FIG. 1 depicts the variation of the yield stress with increasing concentration of an ethoxylated tallow alkyl amine surfactant (Ethomene T-15, manufactured by Akzo Chemical Co., Inc.) in a prior art base fluid formulation. It can be observed that the yield stress initially increases and reaches a maximum at 5% by weight of surfactant to 200 m2/g fumed silica. The initial increase in yield stress is due to a “bridging” phenomenon, which is well known in the art. At a surfactant concentration of about 12%, the yield stress has decreased significantly to an unacceptably low value. At a surfactant to fumed silica ratio of 15%, the yield stress is nearly zero. From FIG. 1, it is apparent that this particular fumed silica having a surface area of only 200 m2/g is susceptible to a large concentration of free surfactant, which interferes with network formation. The 12% weight ratio of surfactant to fumed silica translates to a surfactant concentration of only about 0.12% by weight in a fully formulated MR fluid. MR fluids formulated with this particular low surface area fumed silica would be susceptible to small amounts of free surfactant, and thus the surfactant concentration should be limited to less than 10% by weight relative to the weight of the fumed silica.
FIG. 2 shows the variation in the yield stress with increasing levels of surfactant concentration, as in FIG. 1, but with a base fluid formulation of the present invention. It can be observed that the yield stress is not significantly affected at surfactant concentrations up to 30% by weight relative to the weight of the fumed silica. Thus, strong network formation occurs without significant interference from free surfactant. The 30% weight ratio of surfactant to 380 m2/g fumed silica translates to a surfactant concentration of 0.3% by weight in a fully formulated MR fluid. MR fluids formulated with the higher surface area fumed silica will be less susceptible to free surfactant. Given that the fumed silica network will be more resistant to the presence of free surfactant, improved performance in the MR fluid will be exhibited at high surfactant concentrations.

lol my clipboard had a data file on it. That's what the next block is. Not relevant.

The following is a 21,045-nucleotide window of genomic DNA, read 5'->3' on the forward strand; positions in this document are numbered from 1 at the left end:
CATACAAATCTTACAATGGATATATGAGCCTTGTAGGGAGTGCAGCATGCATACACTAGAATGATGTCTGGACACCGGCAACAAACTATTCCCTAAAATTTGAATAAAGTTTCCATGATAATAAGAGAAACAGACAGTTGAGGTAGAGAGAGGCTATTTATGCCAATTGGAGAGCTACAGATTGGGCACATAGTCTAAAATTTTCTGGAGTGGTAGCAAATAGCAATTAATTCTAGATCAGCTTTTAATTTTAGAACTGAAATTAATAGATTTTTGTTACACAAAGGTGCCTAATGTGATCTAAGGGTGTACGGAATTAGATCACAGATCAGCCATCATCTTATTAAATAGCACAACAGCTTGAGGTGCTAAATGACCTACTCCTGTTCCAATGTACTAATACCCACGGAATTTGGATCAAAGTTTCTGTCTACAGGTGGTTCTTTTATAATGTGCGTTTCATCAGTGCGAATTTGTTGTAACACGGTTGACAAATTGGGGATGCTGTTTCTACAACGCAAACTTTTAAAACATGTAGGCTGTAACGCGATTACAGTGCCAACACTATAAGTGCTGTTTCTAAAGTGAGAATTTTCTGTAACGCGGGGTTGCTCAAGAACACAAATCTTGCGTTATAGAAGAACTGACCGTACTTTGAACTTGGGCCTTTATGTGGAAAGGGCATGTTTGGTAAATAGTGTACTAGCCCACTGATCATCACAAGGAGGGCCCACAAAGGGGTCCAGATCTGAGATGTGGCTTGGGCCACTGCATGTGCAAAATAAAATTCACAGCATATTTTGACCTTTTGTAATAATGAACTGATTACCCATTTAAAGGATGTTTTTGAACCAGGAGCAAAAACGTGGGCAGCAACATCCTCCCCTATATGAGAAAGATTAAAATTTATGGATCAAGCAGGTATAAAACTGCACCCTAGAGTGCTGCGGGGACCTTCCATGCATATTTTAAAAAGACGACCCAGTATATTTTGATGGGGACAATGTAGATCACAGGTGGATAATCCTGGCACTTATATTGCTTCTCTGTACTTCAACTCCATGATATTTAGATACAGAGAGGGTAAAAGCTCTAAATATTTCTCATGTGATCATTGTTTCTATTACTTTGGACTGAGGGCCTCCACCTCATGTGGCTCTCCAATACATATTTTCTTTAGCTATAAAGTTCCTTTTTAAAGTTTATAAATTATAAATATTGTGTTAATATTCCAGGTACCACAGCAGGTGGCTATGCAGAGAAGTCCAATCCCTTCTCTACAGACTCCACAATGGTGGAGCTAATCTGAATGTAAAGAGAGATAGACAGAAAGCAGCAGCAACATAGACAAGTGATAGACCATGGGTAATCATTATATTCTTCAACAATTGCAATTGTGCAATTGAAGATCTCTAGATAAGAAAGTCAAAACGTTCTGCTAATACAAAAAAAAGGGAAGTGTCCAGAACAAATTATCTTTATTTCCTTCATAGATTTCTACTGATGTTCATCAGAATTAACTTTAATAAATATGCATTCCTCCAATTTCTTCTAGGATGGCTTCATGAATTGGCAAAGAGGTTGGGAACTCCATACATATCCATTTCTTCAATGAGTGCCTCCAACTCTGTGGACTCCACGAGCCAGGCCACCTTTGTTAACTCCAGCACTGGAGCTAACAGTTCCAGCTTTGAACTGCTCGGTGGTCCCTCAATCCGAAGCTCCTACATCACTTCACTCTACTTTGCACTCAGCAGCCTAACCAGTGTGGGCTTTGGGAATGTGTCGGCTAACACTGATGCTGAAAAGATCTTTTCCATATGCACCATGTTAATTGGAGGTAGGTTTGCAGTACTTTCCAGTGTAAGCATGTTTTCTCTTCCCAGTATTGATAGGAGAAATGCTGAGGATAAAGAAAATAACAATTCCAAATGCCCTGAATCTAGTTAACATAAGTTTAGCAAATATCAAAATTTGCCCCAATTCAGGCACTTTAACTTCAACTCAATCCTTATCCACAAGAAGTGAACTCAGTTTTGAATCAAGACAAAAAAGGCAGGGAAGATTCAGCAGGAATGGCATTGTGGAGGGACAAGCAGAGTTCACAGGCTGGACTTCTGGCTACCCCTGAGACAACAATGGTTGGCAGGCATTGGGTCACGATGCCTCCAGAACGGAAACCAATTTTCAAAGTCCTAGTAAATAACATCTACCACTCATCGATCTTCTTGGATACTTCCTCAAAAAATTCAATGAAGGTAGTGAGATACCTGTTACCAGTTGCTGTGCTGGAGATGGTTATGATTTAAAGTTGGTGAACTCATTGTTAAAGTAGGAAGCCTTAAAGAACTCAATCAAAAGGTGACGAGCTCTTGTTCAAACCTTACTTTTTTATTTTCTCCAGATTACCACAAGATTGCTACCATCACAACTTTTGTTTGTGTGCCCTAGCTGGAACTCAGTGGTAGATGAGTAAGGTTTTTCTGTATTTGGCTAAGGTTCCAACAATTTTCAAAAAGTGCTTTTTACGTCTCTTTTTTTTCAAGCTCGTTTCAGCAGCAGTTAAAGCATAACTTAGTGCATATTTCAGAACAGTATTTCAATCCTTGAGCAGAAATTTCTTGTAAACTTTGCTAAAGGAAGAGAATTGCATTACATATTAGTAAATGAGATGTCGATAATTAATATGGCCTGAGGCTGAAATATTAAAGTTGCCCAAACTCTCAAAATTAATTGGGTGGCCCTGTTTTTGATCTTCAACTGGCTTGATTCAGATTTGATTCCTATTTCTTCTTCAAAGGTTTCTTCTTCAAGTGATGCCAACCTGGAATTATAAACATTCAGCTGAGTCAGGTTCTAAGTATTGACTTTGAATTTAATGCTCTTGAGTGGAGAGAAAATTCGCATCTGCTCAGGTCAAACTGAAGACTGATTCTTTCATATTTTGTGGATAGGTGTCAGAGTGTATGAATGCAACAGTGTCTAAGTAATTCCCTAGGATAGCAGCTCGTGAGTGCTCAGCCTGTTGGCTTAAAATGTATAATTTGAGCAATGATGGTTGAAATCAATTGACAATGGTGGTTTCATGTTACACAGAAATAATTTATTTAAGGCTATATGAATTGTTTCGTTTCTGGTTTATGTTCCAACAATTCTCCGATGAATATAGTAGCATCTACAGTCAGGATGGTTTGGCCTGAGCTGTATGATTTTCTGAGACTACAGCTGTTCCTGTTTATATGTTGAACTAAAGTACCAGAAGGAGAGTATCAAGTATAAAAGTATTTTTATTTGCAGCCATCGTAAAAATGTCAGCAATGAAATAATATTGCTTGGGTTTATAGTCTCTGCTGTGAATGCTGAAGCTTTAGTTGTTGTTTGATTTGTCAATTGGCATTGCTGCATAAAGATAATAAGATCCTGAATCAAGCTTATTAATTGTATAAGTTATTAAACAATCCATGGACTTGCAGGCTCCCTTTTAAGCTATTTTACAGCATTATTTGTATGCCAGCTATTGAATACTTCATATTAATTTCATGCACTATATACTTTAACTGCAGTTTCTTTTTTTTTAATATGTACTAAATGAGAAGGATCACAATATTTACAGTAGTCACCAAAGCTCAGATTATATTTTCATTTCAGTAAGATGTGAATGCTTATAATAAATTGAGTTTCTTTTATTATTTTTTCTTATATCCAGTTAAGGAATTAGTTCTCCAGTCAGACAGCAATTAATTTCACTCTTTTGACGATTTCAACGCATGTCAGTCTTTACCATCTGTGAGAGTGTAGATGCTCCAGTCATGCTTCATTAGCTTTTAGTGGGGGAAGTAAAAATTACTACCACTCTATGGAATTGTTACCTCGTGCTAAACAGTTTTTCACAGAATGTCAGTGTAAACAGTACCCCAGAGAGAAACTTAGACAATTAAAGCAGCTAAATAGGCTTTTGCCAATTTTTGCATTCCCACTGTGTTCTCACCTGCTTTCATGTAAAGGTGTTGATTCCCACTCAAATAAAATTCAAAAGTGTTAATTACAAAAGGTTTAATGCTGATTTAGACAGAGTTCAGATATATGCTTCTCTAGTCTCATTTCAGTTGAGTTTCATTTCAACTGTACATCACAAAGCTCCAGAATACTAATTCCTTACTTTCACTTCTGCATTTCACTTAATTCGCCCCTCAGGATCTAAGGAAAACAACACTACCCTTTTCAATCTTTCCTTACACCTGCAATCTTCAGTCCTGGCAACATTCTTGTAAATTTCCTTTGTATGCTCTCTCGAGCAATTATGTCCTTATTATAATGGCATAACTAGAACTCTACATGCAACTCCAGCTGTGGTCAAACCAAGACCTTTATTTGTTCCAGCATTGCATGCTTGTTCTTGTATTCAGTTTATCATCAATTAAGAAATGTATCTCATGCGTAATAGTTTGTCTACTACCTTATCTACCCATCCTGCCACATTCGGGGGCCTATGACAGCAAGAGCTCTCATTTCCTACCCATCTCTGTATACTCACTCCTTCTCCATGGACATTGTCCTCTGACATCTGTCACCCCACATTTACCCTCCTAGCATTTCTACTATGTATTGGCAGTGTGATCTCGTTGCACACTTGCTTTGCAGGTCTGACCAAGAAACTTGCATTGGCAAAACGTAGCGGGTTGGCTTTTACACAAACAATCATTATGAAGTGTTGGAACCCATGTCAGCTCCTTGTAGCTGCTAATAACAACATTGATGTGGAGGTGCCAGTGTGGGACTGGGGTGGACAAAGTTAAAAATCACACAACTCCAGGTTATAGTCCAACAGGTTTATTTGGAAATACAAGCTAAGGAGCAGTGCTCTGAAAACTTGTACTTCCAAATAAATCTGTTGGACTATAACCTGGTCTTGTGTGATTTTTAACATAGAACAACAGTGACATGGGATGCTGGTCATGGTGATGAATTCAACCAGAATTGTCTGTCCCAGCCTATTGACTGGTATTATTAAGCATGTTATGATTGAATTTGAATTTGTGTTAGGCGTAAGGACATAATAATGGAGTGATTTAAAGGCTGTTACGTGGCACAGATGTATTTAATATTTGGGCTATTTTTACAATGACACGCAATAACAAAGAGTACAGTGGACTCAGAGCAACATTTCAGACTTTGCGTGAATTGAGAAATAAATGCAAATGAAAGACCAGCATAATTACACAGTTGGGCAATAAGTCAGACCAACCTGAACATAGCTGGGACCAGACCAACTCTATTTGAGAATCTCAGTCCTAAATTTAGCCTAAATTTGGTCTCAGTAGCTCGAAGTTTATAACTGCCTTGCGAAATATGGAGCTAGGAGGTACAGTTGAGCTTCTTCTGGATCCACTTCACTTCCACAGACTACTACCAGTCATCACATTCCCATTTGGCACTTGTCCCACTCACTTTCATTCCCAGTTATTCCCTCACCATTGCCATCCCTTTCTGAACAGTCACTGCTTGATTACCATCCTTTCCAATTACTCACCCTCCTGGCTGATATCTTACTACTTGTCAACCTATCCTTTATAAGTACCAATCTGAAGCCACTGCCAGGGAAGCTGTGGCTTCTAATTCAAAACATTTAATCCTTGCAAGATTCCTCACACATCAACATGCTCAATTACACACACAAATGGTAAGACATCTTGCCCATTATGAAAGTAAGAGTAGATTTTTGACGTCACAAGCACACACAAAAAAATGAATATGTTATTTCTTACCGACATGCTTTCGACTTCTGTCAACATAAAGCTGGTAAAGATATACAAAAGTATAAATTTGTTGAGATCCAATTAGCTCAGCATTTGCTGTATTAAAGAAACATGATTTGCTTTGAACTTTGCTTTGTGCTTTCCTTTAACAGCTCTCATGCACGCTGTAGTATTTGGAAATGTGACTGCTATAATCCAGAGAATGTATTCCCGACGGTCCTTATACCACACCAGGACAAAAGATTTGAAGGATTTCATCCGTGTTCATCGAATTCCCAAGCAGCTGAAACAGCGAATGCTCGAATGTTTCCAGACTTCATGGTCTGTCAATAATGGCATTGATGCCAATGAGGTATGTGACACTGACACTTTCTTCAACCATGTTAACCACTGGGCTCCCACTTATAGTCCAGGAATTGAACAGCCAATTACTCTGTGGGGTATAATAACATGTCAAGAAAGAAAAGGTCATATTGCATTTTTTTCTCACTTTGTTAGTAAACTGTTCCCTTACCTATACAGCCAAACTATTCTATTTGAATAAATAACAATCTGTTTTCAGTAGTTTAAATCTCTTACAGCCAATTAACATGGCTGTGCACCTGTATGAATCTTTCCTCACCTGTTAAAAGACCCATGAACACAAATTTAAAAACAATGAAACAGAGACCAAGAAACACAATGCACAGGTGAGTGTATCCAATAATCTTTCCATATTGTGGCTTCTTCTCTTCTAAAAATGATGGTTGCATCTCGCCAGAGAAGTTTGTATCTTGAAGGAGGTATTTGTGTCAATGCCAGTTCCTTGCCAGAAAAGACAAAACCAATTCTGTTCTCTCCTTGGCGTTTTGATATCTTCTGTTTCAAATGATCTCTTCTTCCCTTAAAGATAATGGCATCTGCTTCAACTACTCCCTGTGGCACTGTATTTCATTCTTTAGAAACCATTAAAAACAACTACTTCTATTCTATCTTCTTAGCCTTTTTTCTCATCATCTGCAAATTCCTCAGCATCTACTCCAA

By way of example, the magnetizable particles suitable for use in the fluids are magnetizable ferromagnetic, low coercivity (i.e., little or no residual magnetism when the magnetic field is removed), finely divided particles of iron, nickel, cobalt, iron-nickel alloys, iron-cobalt alloys, iron-cobalt-nickel alloys, nickel-cobalt alloys, iron-silicon alloys and the like which are spherical or nearly spherical in shape and have a diameter in the range of about 1 to 100 microns. Because the particles are employed in noncolloidal suspensions, it is preferred that the particles be at the small end of the suitable range, preferably in the range of 1 to 10 microns in nominal diameter or particle size. The magnetizable particles may also have a bimodal size distribution, such as that described in U.S. Pat. No. 5,657,715, issued Sep. 16, 1997, entitled “Magnetorheological Fluids” incorporated by reference herein in its entirety. For example, the magnetizable particles may be a mixture of spherical particles in the range of 1 to 100 microns in diameter with two distinct particle size members present, one a relatively large particle size that is 5 to 10 times the mean diameter of the relatively small particle size component. In a further example, the magnetizable particles have a bimodal size distribution, with a first group of particles having a mean diameter greater than 7 μm and a second group of particles having a mean diameter less than 3 μm.